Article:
Help me. I feel like I am the victim of a prank. My real estate agent just told me that her services are “free” when I buy a home as they are included in the total commission for the property as my eyes lit up. Explaining further that the commission (anywhere from 4-6% of the sale price) is split between the selling and buying agents. But if the buyer purchases the home without an agent the full commission is paid to the seller’s agent, so it makes no sense not to have an agent. After hearing this I needed to go for a walk around the block, maybe carrying a banner, “Buyer’s Agents Are Free.” Maybe I am too immature to understand my own shortcomings, but I think presently, any commission is built into the price after considering the anticipated expenses directly involved. Maybe it is time for reforming a real estate “sellers” contract. Why should the seller jack-up the price to pay for the buyer’s agent? Why does not the buyer contract and bargain with his own agent and have the agent truly work for the best deal for the buyer, not just complete a transaction? This arrangement would rightly restore some competition to the marketplace and the incentives of paying commissions to those agents who truly represent them. Five percent of $3,000,000 home is $150,000 and with a 50-50 split that is $75,000 per agent or brokerage house. What if, after surveying the landscape, I simply offered an agent $25,000 to find me a median-priced house and complete the transaction. Wouldn’t you take that? Would the agent work any less hard to complete a sale? And wouldn’t the seller of such an arrangement be more willing to sell and at a lower price knowing my agent is covered. Just a thought as these astronomical Montecito/Santa Barbara home prices need to come back down to earth and maybe introducing more competitive agent pricing will help do the trick.
The Stink Smells for Itself
Five years into the cannabis takeover of Carpinteria, I am laser focused on the environmental degradation caused by the pot operations nearby. That’s why I’ve started Save the Arroyo Paredon Watershed, an environmental protection and advocacy group, working alongside Concerned Carpinterians, the Santa Barbara Urban Creeks Council and others. I am worried about what is happening to federally endangered steelhead trout and tidewater gobi plus other plants and animals in Arroyo Paredon Creek. To try to understand these problems, I read “A Review of the Effects of Cannabis Cultivation on Fish and Wildlife Resources” by Ange Baker, senior resource scientist for the California Department of Fish and Wildlife.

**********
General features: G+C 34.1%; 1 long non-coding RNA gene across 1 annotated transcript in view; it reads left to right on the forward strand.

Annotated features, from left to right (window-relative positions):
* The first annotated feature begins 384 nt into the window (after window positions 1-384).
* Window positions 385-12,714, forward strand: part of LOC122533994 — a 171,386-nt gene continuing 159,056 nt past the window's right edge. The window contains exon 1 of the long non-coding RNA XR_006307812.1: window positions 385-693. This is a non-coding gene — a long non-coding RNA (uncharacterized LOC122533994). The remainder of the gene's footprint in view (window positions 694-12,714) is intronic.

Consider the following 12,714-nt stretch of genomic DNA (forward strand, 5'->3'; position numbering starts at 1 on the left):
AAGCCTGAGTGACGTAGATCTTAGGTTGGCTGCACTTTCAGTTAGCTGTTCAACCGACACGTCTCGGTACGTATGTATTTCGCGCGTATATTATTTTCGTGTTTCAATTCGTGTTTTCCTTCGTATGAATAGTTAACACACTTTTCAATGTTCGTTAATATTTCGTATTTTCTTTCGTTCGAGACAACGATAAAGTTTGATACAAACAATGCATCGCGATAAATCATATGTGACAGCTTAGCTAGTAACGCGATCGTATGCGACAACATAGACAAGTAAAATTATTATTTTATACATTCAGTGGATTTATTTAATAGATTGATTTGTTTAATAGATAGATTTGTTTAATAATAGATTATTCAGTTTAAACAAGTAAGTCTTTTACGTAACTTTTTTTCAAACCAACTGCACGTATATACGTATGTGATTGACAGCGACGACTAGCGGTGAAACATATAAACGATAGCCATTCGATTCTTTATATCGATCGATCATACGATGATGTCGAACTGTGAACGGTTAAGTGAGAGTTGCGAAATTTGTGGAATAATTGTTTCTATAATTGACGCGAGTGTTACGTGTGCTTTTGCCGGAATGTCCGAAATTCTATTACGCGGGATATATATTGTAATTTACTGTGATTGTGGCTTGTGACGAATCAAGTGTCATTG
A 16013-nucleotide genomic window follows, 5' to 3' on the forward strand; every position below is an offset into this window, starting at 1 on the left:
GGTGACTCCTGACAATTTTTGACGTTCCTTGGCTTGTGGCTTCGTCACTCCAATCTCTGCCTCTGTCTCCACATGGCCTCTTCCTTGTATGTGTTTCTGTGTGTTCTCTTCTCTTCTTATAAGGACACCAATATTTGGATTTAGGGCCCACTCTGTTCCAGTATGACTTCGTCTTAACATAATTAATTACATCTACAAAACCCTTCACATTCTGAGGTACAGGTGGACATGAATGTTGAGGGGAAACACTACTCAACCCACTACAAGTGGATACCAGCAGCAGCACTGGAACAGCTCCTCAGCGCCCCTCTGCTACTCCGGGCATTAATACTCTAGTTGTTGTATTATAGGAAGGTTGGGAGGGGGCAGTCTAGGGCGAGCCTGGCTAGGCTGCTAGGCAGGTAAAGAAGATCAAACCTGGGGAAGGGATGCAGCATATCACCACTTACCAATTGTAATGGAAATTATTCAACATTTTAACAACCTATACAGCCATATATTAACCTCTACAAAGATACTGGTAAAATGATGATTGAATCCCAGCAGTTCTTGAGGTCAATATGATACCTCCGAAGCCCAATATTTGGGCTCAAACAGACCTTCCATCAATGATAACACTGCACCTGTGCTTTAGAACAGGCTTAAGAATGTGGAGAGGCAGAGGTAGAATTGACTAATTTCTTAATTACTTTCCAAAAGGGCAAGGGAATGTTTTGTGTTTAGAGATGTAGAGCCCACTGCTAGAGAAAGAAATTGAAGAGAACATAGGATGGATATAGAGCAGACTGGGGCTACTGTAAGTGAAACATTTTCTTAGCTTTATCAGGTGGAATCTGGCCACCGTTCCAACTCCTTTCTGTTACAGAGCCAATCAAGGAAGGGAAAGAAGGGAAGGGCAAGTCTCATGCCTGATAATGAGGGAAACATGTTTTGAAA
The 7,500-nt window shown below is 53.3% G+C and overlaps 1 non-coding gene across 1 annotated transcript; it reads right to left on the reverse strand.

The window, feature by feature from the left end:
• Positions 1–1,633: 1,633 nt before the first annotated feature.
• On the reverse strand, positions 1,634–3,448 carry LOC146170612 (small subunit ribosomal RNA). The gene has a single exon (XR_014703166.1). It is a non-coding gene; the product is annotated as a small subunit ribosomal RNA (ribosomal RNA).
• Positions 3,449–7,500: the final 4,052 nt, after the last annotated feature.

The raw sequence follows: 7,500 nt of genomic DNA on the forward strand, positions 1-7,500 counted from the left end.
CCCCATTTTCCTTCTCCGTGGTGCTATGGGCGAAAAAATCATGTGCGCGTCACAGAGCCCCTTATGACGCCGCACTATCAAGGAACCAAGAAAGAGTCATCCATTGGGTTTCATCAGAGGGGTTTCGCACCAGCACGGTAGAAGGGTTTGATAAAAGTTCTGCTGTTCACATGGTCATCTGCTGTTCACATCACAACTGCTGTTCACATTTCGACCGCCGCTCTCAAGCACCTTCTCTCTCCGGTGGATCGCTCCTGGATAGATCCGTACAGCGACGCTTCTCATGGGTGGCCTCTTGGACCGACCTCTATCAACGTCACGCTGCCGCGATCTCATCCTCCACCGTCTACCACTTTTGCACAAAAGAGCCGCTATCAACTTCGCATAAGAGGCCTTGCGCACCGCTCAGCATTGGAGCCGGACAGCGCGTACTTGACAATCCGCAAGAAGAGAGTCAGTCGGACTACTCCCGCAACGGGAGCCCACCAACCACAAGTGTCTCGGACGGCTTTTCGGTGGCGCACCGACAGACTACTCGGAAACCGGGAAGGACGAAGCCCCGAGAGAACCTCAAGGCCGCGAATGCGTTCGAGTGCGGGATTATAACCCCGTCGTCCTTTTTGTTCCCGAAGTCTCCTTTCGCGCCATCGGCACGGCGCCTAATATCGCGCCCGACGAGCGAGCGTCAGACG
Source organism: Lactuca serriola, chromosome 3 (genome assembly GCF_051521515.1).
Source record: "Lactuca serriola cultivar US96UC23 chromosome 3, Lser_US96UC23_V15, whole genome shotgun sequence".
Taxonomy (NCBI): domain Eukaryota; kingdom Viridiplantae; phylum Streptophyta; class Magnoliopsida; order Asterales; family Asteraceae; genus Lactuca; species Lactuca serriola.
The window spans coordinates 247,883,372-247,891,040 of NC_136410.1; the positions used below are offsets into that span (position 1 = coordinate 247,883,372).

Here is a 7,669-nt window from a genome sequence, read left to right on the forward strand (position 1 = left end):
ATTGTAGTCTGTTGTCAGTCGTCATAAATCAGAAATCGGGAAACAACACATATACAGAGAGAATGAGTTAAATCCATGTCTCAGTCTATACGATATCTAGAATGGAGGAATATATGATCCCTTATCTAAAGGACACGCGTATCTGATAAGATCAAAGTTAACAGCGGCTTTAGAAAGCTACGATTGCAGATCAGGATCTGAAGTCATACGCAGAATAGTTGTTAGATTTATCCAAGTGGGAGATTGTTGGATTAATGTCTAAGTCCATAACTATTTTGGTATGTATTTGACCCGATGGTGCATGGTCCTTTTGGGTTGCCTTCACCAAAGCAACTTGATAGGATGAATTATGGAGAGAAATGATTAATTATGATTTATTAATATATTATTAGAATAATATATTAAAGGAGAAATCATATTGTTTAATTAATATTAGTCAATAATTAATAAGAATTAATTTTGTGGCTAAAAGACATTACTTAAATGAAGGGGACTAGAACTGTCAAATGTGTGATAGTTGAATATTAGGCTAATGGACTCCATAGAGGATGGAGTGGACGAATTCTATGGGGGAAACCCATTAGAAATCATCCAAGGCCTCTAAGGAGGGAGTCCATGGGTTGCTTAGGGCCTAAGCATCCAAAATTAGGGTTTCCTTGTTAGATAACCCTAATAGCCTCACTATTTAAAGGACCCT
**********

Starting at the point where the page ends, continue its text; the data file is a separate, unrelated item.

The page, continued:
Baker states that pot operations degrade the habitat for plants and animals through overactive water resource use, pesticides, rodenticides, water diversions, site development, and direct ingestion of the plant itself, among many other issues. According to the report, cannabis “…cultivation in sensitive ecosystems means that marijuana cultivation can have environmental impacts that are disproportionately large given the area under production.”
Cresco Labs is a perfect example of this “disproportionately large impact.” Here, the Michigan-based corporation plans a new, two-story office building and cannabis processing warehouse, right on the banks of Arroyo Paredon Creek. They will have 75 employees parking and working right next to the creek every day 24 hours a day, 7 days a week. This new corporate headquarters requires the installation of two new septic tanks, just outside Environmentally Sensitive Habitat, plus two large, new flood control ditches, with massive cut and fill of earth and more.
How could we stop Cresco and Big Cannabis’ slow-motion environmental disasters in Arroyo Paredon Watershed? I urge the Board of Supervisors to reject Cresco Labs’ project at their December 7 meeting. Please support our efforts and choose the environment over cannabis cash.
Maureen Foley Claffey